There is no question that in virtue of that of the proclamation of General MacArthur of October 23, 1944 (41 Off. Gaz., 147, 148), Ordinance No. 7 is no longer of any force and effect since the restoration of the Government of the Common wealth of the Philippines. The question before us is whether said ordinance ever acquired any force and effect or was null and void ab initio.
Invoking decisions of the Supreme Court of the United States in cases involving the validity of Acts of the Confederacy and of a rebel state as a de facto government during the Civil War, the Solicitor General maintains that the ordinance in question was null and void because it impaired the rights of citizens under the Constitution and because it was hostile in its purpose to the United States and the Commonwealth of the Philippines.
The decisions invoked would be applicable if the so-called Republic of the Philippines should be considered as a government established by the Filipino people in rebellion against the Commonwealth and the Sovereignty of the United States. The decisions of the Supreme Court of the United States declaring invalid Acts of a rebel state or of the Confederacy which were in furtherance or support of rebellion against the United States or which impaired the rights of citizens under the Constitution, rest on the proposition that the Union is perpetual and indissoluble and that the obligations of allegiance to the state, and obedience to her laws, subject to the Constitution of the United States, remained unimpaired during the War of Secession. (See Texas vs. White, 74 U.S., 700; 19 Law. ed., 227, 237; William vs. Bruffy, 96 U.S., 176; 24 Law. ed. 716.) Obviously, that proposition does not hold true with respect to a de facto government established by the enemy in an invaded and occupied territory in the course of a war between two independent nations. Such territory is possessed temporarily so possessed temporarily by lawful government at war with the country of which the territory so possessed is a part, and during that possession the obligations of the inhabitants to their country are suspended, although not abrogated (United States vs. Rice, 4 Wheat., 253; Fleming vs. Page 9 How., 614; Baldy vs. Hunter, 171 U.S., 388; 43 Law. ed., 208, 210.) In the case of Williams vs. Bruffy, supra, the court, speaking though Mr. Justice Field, observed: "The rule stated by Vattel, that the justice of the cause between two enemies being by law of nations reputed to be equal, whatsoever is permitted to the one in virtue of war is also permitted to the other, applies only to cases of regular war between independent nations. It has no application to the case of a war between an established government and insurgents seeking to withdraw themselves from its jurisdiction or to overthrow its authority. The court further stated that the concession of belligerent rights made to the Confederate Government sanctioned no hostile legislation and impaired in no respect the rights loyal citizens as they had existed at the commencement of hostilities.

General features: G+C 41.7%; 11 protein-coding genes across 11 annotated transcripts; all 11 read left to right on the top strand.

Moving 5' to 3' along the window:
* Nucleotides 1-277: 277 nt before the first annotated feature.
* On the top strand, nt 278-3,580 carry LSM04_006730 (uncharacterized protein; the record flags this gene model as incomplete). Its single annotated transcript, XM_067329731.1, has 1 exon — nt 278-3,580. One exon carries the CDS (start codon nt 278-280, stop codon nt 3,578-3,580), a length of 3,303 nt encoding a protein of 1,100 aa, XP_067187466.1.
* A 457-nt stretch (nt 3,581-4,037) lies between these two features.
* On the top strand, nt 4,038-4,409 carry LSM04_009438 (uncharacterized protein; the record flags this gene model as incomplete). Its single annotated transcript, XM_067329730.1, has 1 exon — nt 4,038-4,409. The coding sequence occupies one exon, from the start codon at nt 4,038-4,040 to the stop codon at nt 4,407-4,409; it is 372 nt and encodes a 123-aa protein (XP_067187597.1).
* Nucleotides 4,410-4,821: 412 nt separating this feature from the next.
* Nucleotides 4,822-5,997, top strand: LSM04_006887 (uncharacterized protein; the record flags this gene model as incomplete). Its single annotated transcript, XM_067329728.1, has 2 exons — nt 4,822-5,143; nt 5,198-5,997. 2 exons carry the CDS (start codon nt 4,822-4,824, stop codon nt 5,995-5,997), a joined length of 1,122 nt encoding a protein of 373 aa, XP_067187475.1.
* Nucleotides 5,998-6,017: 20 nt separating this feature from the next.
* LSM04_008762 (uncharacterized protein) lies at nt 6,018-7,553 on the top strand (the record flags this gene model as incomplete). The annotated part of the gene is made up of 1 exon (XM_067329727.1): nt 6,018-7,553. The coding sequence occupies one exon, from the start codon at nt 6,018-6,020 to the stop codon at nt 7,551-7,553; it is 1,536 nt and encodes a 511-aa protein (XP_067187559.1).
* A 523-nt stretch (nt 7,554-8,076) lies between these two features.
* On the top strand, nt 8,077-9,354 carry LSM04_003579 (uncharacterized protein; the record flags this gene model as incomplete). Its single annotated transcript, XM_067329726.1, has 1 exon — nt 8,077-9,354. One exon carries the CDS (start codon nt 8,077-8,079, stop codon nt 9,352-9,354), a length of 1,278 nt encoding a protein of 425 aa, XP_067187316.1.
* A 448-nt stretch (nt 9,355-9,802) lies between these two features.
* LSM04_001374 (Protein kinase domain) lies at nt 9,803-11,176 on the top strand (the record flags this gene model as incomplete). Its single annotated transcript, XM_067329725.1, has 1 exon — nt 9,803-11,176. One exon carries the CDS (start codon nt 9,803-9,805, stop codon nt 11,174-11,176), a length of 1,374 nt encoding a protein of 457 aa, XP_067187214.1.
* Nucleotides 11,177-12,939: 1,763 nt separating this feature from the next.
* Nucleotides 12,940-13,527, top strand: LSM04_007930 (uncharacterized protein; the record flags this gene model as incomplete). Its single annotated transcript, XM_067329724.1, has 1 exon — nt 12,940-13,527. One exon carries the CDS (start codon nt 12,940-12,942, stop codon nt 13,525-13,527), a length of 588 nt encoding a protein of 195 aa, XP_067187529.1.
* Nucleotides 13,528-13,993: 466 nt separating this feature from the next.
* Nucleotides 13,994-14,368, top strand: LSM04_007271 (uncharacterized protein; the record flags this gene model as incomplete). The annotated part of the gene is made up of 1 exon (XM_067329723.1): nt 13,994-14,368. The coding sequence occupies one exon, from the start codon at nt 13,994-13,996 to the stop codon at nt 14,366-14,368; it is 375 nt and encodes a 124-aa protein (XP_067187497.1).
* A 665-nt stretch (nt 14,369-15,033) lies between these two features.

On the other hand, in a war between independent nations "the rights of the occupant as a law-giver have broad scope." He many "suspend the existing laws and promulgate new ones when the exigencies of the military service demand such action. According to the Rules of Land Warfare he will naturally alter or suspend all laws of a political nature as well as a political privileges, and laws which affect the welfare and safety of his command." (Hyde on International Law, vol. 2, p. 367.) It will be seen then that in a war between independent nation the army of occupation has the right to enact laws and take measures hostile to its enemy, for its purpose was to harass and subdue the latter; and it is not bound to respect or preserve the rights of the citizens of the occupied territory under their Constitution.
Let us now look into the nature and status of the government styled "Republic of the Philippines "in order to determined the criterion by which the validity of its enactments should be tested. In the recent case of Co Kim Cham vs. Valdez Tan Keh Dizon (G.R. No. L-5, p. 113, ante), this Court speaking through Justice Feria, had occasion to comment upon the nature of said government in the following words: